Over the long run, Wakeling and his colleagues believe, generative AI will yield “very serious competitive advantage—it’s both an existential opportunity and an existential threat.” He doesn’t believe that any other firm is doing as much custom development as (then) Allen & Overy. Wakeling says he’s begun to see the technology as a strategic priority for most big firms in the last quarter, with senior managing partners mentioning AI in talks and articles. However, he’s not sure whether generative AI can become a competitive advantage in a conventional practice without the innovation focus his own firm has. “Is their culture aligned for innovation?” he said—suggesting that few are.

Generative AI at Wilson Sonsini

David Wang, the Chief Innovation Officer at Wilson Sonsini, assured me that his firm’s culture was also aligned for innovation and that it’s doing plenty of custom development. Like Wakeling, Wang started his law career as a conventional associate, but he’d led a small tech consulting firm before going to law school, and as a lawyer he began to practice “citizen development” for applications that would make him more productive and benefit his clients. The leaders of the firm noticed and eventually put him in charge of tech-driven innovation.

Wilson Sonsini got an early start with AI in general and generative AI in particular. Wang said that AI work at the firm started about five years ago with an investment in Lexion, an AI-based contract development platform. He was on the company’s board for a few years. Lexion was recently sold to Docusign for $165 million—certainly a successful exit for Wilson Sonsini’s investment.

At about the same time the firm embarked upon a long-term project to digitize, automate, and employ AI in multiple places across the business. Attorneys at the firm were, for example, discouraged from using paper notepads. More and more steps became automated; Wang says that 30 to 40% is very feasible.

As at A7o Shearman, work on generative AI started before GPT-4 and ChatGPT, and the firm now has several production systems in use. And like Wakeling, he believes that the initial round of LLMs in law is interesting, but not yet disruptive to the practices of “big law” firms like his. Two key developments with the technology are taking place. First, there is a general enterprise level shift to having generative AI in every application, starting with email. Wang doesn’t see a lot of strategic benefit from this, but it has productivity benefits. Second, there is a separate, more strategic initiative with verticalized solutions that incorporate generative AI. This initiative is still very nascent, but Wilson Sonsini is very active in the market for such solutions. Wang expects that there will eventually be a “Cambrian Explosion” of generative AI models for use by lawyers and their clients.

One new verticalized solution was announced by Wilson Sonsini last month. The firm had previously offered a digitization and automation platform for startup legal processes called Neuron. It recently added a new capability to Neuron that is described as “agentic,” i.e., taking actions on its own. It is a fixed-fee product—though it includes review by human attorneys—to review contracts for cloud services. The AI agent was created by a legal startup named Dioptra in a partnership with Wilson Sonsini. Wang believes that the solution’s accuracy in complex contract review, and the level of autonomy it offers, makes it a substantial breakthrough in legal AI.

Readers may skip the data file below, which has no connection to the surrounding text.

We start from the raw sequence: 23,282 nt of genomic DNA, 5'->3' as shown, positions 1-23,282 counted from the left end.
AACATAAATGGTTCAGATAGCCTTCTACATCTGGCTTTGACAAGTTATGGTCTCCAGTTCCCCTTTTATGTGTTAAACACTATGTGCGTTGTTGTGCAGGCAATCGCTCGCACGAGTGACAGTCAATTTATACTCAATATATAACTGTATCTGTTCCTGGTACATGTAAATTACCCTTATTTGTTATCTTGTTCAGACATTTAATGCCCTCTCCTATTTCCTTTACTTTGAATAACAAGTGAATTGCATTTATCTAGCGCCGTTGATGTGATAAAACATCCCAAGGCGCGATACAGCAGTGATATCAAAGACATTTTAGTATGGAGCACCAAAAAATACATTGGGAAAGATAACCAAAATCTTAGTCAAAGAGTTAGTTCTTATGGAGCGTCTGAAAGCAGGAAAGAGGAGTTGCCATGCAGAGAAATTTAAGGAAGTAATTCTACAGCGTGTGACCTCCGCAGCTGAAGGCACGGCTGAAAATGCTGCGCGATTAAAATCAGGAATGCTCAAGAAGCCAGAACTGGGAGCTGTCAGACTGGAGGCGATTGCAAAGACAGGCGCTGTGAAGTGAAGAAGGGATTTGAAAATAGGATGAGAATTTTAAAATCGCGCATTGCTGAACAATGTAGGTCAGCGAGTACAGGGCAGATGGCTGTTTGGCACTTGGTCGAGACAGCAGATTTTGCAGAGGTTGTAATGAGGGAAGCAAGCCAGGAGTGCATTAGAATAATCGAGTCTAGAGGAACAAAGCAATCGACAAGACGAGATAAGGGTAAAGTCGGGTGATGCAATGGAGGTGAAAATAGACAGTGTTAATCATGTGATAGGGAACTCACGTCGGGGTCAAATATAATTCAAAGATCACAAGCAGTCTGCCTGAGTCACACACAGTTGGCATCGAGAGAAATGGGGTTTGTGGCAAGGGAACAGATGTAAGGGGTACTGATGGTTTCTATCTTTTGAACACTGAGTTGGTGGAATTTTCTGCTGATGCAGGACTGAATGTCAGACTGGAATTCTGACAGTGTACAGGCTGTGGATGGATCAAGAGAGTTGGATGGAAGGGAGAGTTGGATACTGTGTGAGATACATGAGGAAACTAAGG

David Wang doesn’t minimize the challenge of getting law firms to view advanced technology as an integrated part of their business. A very small fraction of law firms have achieved that, he says. Wang doesn’t feel that Wilson Sonsini is quite there yet, but it’s making good progress. He certainly feels that it’s well ahead of most big law firms.

What A&O Shearman and Wilson Sonsini Have in Common

These two firms have some differences, but they have more in common with respect to AI. They both have leaders of innovation that are working to infuse AI into the business model. Both leaders are impressed by aspects of generative AI—particularly the productivity it can offer—and were early adopters of it, but feel that the technology needs to advance significantly before it is truly transformational. Both firms are working not only on internally-oriented, productivity-enhancing use cases, but on tools to transform legal services more broadly. Both are working with external startups in legal AI. Both have created contracts-focused products that employ AI. Both firms believe that careful review by human attorneys is an important step in generative AI usage.

Legal services—and professional services more broadly—are generally slow to adopt new technologies. They charge by the hour, haven’t changed their work processes much over time, and investments typically come out of partners’ pockets. We probably shouldn’t look to firms in that industry for pioneering developments with generative AI or other technologies. Despite the obstacles, however, both A&O Shearman and Wilson Sonsini are working with great energy to change how legal work is done.